‘I hold her hand every day and hope she will wake’

For some, marriage vows may seem a formality. Mr Chandru Vishindas, however, has embodied the vows he made after his wife, Madam Pooja Baharani, fell into a coma more than four years ago. He speaks to The Republican Post’s Sharon Elango about the couple’s love story.

CHILDHOOD SWEETHEARTS: Mr Chandru Vishindas met Madam Pooja Baharani when they were 15 and married 10 years later. Now 37, Mr Vishindas hopes Madam Pooja – who he affectionately calls Pinky – will wake from her coma. PHOTO COURTESY: Pray for Pinky Facebook page

It was love at first sight for this couple when they met at the age of 15. A year later, Mr Chandru Vishindas proposed to Madam Pooja Baharani and they married when they were 25. Three years later, the couple had their first child.

Their love story took a twist on June 20, 2012 after Madam Pooja fell into a coma when she was giving birth to the couple’s second child, Ryan. Madam Pooja encountered severe foetal distress during the delivery and the baby had to be delivered with the aid of instruments.

“I lied to her twice,” Mr Vishindas told The Republican Post. “Before she was rushed to the ICU, she asked me if our son was alright and I said ‘yes’. Then for the last time, she held my hand and asked me if she was going to be alright and I said ‘yes’ to that too.”

Ryan suffered brain injuries during the delivery which left him with mixed spastic and dystonic quadriplegic cerebral palsy. According to Mr Vishindas, Madam Pooja lost 16 pints of blood. Due to the lack of oxygen, she suffered a cardiac arrest and a severe brain injury.

“I was devastated,” said Mr Vishindas, 37. “My son who was supposed to be healthy is handicapped and my wife whom I love so dearly is in a vegetation state. It felt like a nightmare but in reality, it was happening.”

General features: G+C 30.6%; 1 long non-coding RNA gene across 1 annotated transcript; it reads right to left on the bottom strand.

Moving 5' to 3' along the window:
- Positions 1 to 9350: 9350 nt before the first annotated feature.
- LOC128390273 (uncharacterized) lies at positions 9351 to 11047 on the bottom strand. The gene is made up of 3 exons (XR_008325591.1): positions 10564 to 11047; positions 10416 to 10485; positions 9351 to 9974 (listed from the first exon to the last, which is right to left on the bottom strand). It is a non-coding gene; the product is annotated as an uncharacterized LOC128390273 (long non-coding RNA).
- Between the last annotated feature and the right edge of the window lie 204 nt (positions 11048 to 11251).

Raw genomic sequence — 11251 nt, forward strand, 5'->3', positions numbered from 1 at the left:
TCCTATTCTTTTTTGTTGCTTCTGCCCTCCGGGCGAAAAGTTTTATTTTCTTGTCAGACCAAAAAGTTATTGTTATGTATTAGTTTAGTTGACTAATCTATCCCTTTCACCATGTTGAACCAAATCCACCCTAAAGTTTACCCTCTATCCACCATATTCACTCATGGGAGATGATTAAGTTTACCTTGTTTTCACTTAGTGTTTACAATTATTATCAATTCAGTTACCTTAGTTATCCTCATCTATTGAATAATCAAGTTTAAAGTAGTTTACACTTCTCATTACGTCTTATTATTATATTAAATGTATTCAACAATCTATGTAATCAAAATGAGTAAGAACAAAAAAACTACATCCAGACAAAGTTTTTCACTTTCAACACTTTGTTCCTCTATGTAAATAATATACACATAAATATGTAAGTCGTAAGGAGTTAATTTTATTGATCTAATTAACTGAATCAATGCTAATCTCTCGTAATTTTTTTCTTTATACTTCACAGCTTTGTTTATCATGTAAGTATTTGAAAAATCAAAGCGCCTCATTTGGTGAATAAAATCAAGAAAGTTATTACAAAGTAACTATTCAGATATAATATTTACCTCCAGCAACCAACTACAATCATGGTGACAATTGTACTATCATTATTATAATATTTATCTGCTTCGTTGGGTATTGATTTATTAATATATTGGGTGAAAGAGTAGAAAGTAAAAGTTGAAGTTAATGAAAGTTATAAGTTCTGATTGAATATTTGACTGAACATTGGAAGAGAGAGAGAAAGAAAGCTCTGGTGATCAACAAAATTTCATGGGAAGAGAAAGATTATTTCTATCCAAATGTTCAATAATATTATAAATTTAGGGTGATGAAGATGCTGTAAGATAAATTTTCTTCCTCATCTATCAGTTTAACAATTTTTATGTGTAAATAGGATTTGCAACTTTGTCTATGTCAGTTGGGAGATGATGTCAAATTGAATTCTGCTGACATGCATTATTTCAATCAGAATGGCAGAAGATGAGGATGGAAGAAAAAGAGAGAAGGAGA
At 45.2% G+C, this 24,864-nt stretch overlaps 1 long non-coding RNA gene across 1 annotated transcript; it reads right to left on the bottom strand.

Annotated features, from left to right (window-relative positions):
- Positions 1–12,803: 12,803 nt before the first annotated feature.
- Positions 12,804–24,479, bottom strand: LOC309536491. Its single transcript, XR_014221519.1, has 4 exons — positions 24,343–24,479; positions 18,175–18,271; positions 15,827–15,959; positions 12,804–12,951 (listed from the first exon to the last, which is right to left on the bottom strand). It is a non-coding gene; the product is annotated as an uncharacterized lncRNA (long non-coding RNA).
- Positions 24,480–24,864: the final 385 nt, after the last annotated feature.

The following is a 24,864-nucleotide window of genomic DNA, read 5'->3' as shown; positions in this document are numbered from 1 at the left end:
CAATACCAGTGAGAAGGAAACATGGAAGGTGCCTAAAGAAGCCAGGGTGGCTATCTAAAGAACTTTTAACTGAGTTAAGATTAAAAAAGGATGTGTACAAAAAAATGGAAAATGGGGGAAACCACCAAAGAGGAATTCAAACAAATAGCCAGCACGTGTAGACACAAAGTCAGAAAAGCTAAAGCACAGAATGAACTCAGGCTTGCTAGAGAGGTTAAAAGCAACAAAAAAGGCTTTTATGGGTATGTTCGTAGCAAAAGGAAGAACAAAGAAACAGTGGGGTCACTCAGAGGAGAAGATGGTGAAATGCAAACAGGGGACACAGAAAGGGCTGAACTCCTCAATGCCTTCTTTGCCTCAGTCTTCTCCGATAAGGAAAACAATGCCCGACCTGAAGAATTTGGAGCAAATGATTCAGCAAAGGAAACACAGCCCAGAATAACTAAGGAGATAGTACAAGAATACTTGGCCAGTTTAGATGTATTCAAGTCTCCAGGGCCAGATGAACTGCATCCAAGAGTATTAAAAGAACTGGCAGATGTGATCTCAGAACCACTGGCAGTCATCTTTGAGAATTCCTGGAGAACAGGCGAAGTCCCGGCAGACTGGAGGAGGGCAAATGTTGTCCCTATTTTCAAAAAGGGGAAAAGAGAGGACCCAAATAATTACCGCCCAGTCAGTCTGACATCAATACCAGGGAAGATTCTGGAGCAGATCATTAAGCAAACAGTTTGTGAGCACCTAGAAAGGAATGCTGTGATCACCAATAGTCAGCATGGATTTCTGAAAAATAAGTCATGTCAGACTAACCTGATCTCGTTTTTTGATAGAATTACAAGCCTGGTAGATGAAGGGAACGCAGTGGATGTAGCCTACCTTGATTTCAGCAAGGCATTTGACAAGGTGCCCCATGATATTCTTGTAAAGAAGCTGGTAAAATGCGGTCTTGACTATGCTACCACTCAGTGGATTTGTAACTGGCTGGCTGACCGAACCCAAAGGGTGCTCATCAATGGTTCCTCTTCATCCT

Life seemed “meaningless” and it took Mr Vishindas a year to overcome the trauma. He said: “I was just passing by each day. Especially when school holidays came, we’re supposed to go out as a family but how can I go out as a family? My family is not around, my family is not complete, my family is broken.”

Mr Vishindas added: “I tried to pull up myself up. To date it has been four and a half years and I believe with God’s strength and the support of my family and friends, I am more positive now.”

Ryan, who is now four, is being cared for by a nanny. Madam Pooja, who was warded for five months after the delivery, has been looked after by two nurses and her mother at the family’s Bedok flat.

“I trust Chandru and I know he always does his best, not only for my daughter but for all of us,” said Madam Rani Baharani Gansham, Madam Pooja’s mother.

According to an article in The Straits Times in 2015, Mr Vishindas has spent more than $800,000 in providing for his wife and son. He has also created a website “prayforpinky” dedicated to Madam Pooja.

“If you think I am a good spouse, I can confidently say that my wife is a million times better,” said Mr Vishindas. “What I am doing for her cannot be compared to the love she has showered upon me and my family.”

Mr Vishindas still clings on to the hope that Madam Pooja will wake from the coma and they will be able to hold hands, laugh and joke just like they used to do.

“She held my hand and asked me if everything was going to be alright but now I am holding her hand every day longing for her to be alright,” said Mr Vishindas.